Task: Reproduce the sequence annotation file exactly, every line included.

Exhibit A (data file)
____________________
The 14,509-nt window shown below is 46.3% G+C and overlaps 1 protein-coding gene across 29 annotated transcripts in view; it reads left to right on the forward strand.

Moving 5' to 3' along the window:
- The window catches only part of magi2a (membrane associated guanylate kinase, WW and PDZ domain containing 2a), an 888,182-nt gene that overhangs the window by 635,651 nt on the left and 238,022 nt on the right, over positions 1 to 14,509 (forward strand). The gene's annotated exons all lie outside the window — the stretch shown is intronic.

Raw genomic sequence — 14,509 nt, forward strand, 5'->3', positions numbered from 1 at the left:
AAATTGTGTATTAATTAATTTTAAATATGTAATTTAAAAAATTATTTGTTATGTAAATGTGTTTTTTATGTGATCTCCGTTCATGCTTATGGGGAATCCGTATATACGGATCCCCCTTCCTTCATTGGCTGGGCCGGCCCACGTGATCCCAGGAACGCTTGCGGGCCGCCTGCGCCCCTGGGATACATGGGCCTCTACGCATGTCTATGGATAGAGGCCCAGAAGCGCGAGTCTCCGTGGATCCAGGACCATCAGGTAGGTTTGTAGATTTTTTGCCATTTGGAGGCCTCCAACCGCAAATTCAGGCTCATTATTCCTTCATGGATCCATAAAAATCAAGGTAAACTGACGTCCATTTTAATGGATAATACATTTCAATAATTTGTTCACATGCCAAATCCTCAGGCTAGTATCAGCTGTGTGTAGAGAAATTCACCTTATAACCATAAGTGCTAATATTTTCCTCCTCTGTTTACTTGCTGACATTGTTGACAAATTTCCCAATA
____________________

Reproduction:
The 14,509-nt window shown below is 46.3% G+C and overlaps 1 protein-coding gene across 29 annotated transcripts in view; it reads left to right on the forward strand.

Moving 5' to 3' along the window:
- The window catches only part of magi2a (membrane associated guanylate kinase, WW and PDZ domain containing 2a), an 888,182-nt gene that overhangs the window by 635,651 nt on the left and 238,022 nt on the right, over positions 1 to 14,509 (forward strand). The gene's annotated exons all lie outside the window — the stretch shown is intronic.

Raw genomic sequence — 14,509 nt, forward strand, 5'->3', positions numbered from 1 at the left:
AAATTGTGTATTAATTAATTTTAAATATGTAATTTAAAAAATTATTTGTTATGTAAATGTGTTTTTTATGTGATCTCCGTTCATGCTTATGGGGAATCCGTATATACGGATCCCCCTTCCTTCATTGGCTGGGCCGGCCCACGTGATCCCAGGAACGCTTGCGGGCCGCCTGCGCCCCTGGGATACATGGGCCTCTACGCATGTCTATGGATAGAGGCCCAGAAGCGCGAGTCTCCGTGGATCCAGGACCATCAGGTAGGTTTGTAGATTTTTTGCCATTTGGAGGCCTCCAACCGCAAATTCAGGCTCATTATTCCTTCATGGATCCATAAAAATCAAGGTAAACTGACGTCCATTTTAATGGATAATACATTTCAATAATTTGTTCACATGCCAAATCCTCAGGCTAGTATCAGCTGTGTGTAGAGAAATTCACCTTATAACCATAAGTGCTAATATTTTCCTCCTCTGTTTACTTGCTGACATTGTTGACAAATTTCCCAATA